A power on reset code sequence is initiated by pressing reset button 40 (FIG. 1), video game player power restoration, or a code failure (via watch dog timer circuit). At this time, all internal pointers, counters, etc. are re-initialized. NPS 402 executes polling code. The system clock to serial communication device 32 (FIG. 1) is disabled and a reset pulse initializes serial communication device 32 internal registers after which system clock is re-enabled. DMA channels are reinitialized as well as all memory maps. On completion of initialization, cable data reception is enabled. Serial communication device 32 looks for a start of the data sequence and when detected, transfers control to Menu Handler 412.
A PWRFAIL (see FIG. 1) interrupt (or power-off interrupt) would cause IH 406 to turn off and protect various portions of hardware and software areas within apparatus 20, such as, for instance, real time clock 34.
Serial Channel Handler (SCH) 410 handles all incoming data received from serial controller 32. SCH 410 configures serial controller 32 in response to interrupts. SCH 410 also initializes and controls DMA channel activities for serial channel data. If a packet of information is received that indicates errors, SCH 410 well set the appropriate flags for packet reception status indicators in the buffer pointer table as is subsequently discussed.
Menu Handler (MH) 412 is responsible for maintaining the format of, and information for each game or option that is currently available for selection. Menu information is transmitted prior to the start of game or option transmissions. The information contained in the menu data packet will contain the name of the games or options, the size of the games or options, and other control information. As discussed subsequently, the control information can contain certain commands, game or option interleave information, disconnect numbers, encryption/decryption keys, etc.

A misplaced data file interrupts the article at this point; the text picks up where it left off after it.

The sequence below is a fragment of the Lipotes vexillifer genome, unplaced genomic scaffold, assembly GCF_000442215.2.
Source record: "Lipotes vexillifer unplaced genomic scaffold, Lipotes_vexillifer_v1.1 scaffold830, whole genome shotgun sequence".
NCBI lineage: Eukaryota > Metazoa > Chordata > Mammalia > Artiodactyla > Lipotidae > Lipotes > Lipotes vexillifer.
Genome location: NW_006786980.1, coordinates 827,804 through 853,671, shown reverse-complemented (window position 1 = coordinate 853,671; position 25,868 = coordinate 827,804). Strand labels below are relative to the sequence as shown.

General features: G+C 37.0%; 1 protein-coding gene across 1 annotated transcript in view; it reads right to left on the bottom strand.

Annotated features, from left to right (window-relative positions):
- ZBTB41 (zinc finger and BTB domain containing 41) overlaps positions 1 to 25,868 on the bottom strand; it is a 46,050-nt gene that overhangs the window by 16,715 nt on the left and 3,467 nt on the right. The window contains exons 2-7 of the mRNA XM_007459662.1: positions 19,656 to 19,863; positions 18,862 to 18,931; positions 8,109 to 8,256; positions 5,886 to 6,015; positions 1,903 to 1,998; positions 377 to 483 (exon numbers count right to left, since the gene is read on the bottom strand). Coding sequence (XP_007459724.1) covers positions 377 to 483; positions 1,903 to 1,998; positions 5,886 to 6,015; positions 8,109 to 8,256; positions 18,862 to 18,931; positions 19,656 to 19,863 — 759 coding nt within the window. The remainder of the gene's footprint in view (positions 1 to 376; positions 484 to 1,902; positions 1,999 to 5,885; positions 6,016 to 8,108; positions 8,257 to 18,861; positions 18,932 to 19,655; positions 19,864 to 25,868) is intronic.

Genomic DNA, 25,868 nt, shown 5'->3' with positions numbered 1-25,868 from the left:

MH 412 creates a table of menu information which includes entries for each game or option. In a preferred embodiment, up to 32 games or option entries may be maintained at any one time although expansion is available. Although subject to modification, it is anticipated that each entry will contain 32 bytes which will allow for 26 ASCII characters for the name, provide the size of the game or option, and indicate types of Nintendo (TM) or other type of game player memory is required.
Game Handler (GH) 414 software module is responsible for the overall selection and control of the memory between microprocessor 44 and the game player processor 330 such as a Nintendo (TM) processor. GH 414 sends and receives messages from game player processor 330 through use of dedicated addresses in shared memory. GH 414 interprets and initiates appropriate responses to commands received.
GH 414 maintains a table of pointers that correspond to the different blocks of data that will contain the compressed game or option selected. Each entry in the table contains the address of its respective data block, the status of that block, and the size of that block. As each data packet of the selected game or option arrive, the data is moved to its respective buffer memory location. After the packet is received, the appropriate status bits for that packet are set.
In a preferred embodiment, it is planned to use contiguous memory locations within RAM 36 (FIG. 1) as data buffers. GH 414 extracts time stamp and other information from each data packet and updates the buffer pointer table. Typically, after all data has been received, GH 414 validates the time stamp information of all packets received, insures that all packets have been received successfully, and if current and correct, will call Data De-Compression Handler (DDH) 416. Provisions have been made to allow multiple games or options to be buffered within apparatus 20 memory in compressed format. This provision allows for a quicker response of game or options selection, especially if the user continually selects the same games or options.
DDH 416 is invoked after the entire selected game or option has successfully been received by apparatus 20. DDH 416 initializes all required pointers for the blocks of compressed data, as well as the pointers for the destination address in Primary Program memory 46 (FIG. 1). Once the data has been successfully de-compressed, DDH 416 notifies GH 414 and status is updated.